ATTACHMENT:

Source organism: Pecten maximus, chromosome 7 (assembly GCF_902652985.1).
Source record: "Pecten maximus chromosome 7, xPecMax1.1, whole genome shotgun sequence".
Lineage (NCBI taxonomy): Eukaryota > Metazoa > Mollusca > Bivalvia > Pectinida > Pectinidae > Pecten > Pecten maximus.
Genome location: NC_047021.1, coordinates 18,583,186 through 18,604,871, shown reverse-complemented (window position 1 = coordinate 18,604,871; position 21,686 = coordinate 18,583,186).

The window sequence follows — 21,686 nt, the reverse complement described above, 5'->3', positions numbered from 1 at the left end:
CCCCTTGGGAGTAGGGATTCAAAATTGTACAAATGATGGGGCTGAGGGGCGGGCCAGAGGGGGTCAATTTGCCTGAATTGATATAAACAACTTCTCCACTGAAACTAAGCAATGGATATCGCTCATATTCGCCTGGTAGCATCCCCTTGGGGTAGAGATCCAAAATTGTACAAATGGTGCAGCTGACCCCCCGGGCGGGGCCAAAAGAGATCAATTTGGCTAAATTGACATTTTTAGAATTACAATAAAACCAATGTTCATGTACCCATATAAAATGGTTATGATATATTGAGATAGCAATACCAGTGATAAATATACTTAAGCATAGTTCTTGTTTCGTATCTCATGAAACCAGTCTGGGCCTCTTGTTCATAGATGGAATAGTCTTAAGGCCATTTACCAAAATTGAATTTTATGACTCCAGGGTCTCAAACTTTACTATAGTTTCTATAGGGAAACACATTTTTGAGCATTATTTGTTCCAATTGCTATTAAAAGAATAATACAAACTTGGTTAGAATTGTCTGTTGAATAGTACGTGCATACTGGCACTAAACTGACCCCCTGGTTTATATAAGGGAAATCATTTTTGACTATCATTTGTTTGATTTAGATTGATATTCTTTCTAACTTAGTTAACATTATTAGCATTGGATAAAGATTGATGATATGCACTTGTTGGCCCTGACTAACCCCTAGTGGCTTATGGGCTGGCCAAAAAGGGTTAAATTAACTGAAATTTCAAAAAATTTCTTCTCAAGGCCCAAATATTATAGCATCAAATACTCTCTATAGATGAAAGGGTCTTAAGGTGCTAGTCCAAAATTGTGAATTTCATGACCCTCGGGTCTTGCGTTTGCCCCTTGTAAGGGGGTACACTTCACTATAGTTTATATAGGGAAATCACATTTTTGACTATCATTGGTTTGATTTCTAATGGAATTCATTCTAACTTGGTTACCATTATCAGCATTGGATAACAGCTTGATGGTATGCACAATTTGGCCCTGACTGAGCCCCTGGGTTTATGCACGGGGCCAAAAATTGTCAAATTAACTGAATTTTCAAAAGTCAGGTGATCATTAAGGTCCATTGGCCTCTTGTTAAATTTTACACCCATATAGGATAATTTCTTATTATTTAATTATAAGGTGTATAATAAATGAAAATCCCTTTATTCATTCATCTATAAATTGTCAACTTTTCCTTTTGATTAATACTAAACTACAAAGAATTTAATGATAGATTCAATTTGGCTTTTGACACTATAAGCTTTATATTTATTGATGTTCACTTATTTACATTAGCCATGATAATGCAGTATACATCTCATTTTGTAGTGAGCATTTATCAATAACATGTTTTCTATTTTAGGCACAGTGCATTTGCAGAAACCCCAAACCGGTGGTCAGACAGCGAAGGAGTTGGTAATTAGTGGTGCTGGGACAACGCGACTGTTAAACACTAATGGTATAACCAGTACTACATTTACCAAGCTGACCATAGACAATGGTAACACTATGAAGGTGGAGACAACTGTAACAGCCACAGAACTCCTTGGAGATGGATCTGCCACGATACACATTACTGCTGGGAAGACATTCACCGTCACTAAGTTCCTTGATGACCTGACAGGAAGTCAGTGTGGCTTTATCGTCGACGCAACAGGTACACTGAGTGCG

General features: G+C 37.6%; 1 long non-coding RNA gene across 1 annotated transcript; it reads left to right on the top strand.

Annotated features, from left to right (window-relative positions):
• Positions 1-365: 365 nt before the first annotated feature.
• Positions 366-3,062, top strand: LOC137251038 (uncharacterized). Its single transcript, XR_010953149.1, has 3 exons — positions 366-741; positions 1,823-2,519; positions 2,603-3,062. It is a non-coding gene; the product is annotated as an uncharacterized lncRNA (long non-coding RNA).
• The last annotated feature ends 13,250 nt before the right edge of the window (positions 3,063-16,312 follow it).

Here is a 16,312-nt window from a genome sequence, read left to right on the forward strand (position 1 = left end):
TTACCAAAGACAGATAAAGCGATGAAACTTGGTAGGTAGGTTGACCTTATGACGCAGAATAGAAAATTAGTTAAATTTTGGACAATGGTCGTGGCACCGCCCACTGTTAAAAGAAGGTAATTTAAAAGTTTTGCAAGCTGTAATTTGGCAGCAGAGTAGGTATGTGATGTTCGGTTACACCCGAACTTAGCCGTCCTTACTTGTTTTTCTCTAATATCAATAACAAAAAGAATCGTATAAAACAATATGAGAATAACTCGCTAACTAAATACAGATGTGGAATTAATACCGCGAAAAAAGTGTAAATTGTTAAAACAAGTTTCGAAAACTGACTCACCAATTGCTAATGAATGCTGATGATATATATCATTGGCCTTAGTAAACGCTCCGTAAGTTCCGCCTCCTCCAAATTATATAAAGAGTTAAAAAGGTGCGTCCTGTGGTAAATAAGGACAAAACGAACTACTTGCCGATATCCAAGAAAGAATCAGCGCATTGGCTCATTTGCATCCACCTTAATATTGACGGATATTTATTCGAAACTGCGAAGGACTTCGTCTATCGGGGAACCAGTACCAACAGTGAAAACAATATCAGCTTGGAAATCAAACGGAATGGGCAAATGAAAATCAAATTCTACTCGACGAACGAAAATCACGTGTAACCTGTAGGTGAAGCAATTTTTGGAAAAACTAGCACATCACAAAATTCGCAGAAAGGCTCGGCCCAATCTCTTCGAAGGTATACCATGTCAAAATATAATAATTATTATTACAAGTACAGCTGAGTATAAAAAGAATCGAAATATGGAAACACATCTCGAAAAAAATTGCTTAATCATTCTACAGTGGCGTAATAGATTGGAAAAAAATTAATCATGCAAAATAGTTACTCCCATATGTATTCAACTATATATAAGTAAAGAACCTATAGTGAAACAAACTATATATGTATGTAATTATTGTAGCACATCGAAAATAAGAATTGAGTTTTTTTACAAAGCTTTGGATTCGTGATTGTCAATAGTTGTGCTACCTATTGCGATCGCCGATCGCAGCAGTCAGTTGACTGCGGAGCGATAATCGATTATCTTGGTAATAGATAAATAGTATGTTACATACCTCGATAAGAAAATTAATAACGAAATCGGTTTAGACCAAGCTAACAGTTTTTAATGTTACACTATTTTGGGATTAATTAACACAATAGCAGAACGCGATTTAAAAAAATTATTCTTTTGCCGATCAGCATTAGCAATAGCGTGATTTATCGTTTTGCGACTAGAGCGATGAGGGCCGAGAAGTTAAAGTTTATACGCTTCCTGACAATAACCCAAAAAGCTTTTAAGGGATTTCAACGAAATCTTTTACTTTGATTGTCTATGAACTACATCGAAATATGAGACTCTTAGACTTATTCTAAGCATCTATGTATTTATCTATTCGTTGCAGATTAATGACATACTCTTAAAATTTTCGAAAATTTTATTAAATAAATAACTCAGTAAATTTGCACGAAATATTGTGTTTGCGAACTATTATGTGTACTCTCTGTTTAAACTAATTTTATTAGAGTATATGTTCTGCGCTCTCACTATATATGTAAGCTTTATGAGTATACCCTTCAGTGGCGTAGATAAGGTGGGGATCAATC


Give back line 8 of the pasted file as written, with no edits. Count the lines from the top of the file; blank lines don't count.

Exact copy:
Annotated features, from left to right (window-relative positions):